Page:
Python is well on its way to becoming the most popular programming language in the world. Tech giants such as Facebook, Amazon, Instagram, and Uber have used Python to build their mobile and desktop applications. In fact, 2018 ended with Python as the fastest growing programming language–with a more than 10% increase in the number of users.
The future looks bright for Python. The language’s open-source community continues to develop innovative libraries with a wide array of applications. In addition, big tech and the world’s top Python development companies are using it to build cutting-edge data analytics software that will change the way businesses interact with their consumers.
These are but a few of the things that Python has in store for 2019 and beyond. Read on to find out more!
Python’s Growing User Base
The number of Python users rose steadily over the past ten years and continues to grow by more than 8% annually. In addition, Stack Overflow’s 2018 Developer Survey found that more software engineers are interested in learning Python than any other language.
Python has become so popular partly because it is so easy-to-learn–many novice programmers are excited to discover that they can begin writing real code on their very first day of learning. That’s because Python was specifically built in order to overcome the code readability problems found in the Java and C languages. In addition, developers can write code in fewer steps using Python.
The number of users is expected to keep growing as developers across the world continue to use the language to create successful websites and web applications. In addition, the rise of data science–a task that Python is well-suited to–means that Python’s user base will also grow outside of the traditional tech community.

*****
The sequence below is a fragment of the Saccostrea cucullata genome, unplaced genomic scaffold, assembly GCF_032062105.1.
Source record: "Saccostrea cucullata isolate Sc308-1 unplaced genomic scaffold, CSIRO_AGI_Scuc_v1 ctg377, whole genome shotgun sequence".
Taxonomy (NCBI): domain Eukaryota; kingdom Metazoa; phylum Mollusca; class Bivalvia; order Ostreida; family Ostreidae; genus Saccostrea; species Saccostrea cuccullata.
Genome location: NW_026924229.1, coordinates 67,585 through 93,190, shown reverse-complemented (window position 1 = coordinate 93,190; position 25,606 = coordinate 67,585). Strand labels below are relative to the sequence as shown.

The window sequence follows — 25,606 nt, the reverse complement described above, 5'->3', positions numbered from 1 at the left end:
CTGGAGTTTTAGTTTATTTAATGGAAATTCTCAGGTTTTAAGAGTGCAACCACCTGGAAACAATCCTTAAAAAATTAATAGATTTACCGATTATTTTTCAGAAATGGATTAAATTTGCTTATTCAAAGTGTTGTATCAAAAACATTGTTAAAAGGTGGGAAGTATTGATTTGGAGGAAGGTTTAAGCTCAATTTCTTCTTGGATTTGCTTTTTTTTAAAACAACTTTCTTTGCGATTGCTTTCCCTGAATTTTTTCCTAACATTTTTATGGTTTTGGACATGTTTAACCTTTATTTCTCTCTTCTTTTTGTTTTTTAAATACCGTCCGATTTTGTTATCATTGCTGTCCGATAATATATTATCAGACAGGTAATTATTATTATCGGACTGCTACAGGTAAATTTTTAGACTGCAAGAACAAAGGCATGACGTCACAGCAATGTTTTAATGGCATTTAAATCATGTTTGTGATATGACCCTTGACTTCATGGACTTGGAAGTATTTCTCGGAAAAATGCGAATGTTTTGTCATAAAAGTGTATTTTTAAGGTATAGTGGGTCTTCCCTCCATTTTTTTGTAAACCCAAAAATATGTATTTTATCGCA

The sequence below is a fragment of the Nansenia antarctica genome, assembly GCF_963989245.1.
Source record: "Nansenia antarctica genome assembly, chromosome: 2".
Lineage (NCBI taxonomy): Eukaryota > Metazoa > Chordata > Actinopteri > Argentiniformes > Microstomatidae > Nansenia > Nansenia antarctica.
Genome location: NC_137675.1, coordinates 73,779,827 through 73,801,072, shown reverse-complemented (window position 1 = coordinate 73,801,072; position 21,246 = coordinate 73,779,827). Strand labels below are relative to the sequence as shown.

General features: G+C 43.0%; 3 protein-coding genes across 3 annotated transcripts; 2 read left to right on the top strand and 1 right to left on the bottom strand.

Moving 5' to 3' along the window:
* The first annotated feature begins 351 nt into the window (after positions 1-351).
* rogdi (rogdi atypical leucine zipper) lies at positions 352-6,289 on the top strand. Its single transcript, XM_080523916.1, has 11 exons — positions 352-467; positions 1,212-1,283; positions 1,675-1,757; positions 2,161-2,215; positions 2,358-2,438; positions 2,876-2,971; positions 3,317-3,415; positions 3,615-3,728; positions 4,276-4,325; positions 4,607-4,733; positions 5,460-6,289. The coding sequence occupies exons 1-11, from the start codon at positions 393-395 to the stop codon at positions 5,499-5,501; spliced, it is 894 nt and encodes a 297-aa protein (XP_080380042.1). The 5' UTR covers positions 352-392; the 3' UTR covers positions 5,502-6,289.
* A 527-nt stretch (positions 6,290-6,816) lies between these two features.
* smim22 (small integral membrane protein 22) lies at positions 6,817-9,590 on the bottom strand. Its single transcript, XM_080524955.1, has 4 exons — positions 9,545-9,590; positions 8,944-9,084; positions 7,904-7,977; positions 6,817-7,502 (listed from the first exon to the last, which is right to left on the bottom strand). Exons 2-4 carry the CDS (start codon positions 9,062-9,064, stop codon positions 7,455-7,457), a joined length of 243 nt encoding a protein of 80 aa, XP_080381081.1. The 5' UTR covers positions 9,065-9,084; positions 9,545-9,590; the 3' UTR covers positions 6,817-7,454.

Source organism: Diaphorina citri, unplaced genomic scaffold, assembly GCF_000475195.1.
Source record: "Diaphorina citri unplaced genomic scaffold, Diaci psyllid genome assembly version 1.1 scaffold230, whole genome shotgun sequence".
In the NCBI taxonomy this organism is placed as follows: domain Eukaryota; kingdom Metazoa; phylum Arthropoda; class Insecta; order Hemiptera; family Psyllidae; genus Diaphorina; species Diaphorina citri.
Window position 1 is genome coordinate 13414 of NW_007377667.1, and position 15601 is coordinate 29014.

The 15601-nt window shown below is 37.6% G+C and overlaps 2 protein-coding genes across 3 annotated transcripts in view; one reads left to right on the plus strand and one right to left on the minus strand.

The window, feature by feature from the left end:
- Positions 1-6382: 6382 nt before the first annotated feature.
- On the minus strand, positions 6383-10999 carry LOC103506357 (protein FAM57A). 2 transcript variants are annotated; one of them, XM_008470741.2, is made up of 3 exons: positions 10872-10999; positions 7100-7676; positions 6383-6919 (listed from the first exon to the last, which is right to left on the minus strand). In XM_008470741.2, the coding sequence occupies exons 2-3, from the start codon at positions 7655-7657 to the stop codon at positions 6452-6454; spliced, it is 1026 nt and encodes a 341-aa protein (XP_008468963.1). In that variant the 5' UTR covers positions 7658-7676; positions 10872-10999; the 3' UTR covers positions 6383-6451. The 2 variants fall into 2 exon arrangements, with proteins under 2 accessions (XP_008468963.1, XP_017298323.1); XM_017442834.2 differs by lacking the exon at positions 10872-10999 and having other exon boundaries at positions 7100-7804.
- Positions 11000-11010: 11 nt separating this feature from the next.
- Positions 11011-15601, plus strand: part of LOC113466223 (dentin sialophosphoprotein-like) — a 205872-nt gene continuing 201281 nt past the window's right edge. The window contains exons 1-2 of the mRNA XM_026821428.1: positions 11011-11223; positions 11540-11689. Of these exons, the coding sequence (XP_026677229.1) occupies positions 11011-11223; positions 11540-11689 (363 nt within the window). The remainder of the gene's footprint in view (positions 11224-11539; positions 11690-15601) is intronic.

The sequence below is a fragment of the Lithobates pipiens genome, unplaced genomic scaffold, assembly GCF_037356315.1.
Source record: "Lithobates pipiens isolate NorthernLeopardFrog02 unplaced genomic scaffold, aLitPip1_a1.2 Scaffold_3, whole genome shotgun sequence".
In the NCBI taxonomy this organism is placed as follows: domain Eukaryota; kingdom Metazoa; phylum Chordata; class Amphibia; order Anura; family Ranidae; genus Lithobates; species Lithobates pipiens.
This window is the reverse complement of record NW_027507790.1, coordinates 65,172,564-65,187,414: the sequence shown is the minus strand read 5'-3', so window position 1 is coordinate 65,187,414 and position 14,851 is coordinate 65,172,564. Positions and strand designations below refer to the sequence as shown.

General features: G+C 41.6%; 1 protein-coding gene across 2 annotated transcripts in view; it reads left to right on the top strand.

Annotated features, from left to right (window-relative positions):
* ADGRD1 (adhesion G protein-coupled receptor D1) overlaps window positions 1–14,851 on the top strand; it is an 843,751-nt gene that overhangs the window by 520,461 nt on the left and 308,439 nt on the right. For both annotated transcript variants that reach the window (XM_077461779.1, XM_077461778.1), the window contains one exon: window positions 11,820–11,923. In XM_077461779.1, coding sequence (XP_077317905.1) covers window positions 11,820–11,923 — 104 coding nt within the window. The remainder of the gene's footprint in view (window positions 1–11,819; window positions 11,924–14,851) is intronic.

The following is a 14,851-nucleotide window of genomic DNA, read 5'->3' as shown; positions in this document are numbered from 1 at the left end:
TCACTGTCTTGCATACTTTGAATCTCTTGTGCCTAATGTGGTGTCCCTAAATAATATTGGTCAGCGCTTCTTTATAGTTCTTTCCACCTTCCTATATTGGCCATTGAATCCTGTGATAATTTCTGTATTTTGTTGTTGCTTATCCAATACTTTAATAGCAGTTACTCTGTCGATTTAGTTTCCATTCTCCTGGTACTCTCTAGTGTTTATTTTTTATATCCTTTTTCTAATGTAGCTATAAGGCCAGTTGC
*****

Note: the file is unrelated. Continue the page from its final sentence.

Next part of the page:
Major tech companies currently use Python to build video games, business software, and web applications.
Big Tech Loves Python
Facebook is one company that uses Python extensively. Facebook’s development team uses Python to maintain their libraries and binaries distribution. In fact, 21% of the company’s codebase infrastructure is written in Python.
However, it’s not just Big Tech that loves Python. Developers have fallen head over heels for the language as well. Stack Overflow’s 2019 Developers Survey Results found that Python is the second-most-loved programming language among software developers, with 73% of Python developers saying that they have an “interest in continuing to develop with it.”
This bodes well for Python’s future. Developers are at the forefront of emerging tech–and Python is shaping up to be the preferred language for new technology like big data, artificial intelligence, machine learning, and more.
Frameworks are an essential time-saving tool for Python developers. They help software engineers deliver products faster by providing a ready-made structure for application development and by reducing the amount of code.
The three most popular Python frameworks, Django, TurboGears, and Pyramid, are expected to undergo major changes in the next two years. Their open-source communities are poised to release new libraries, plug-ins, and framework updates that will expand Python’s capabilities and user base.
Django is one of the most popular and versatile Python frameworks used throughout the industry. This full-stack, open source framework focuses on reducing the development time for web applications. It achieves this goal through its open source nature–the community is constantly releasing new plug-ins and code to simplify the process.
In addition, Django’s developers describe the framework as “batteries included.” This means that it comes with a variety of 3rd party libraries–features which have made the framework popular with major companies like Spotify and YouTube, as well as Python development services. These include authentication, admin interfacing, session management, and more.
Experts expect Django’s user base to continue to grow as more developers embrace Python for emerging technology like big data and machine learning. The framework’s community is expected to release several more database and data analytics-oriented libraries to keep up with demand.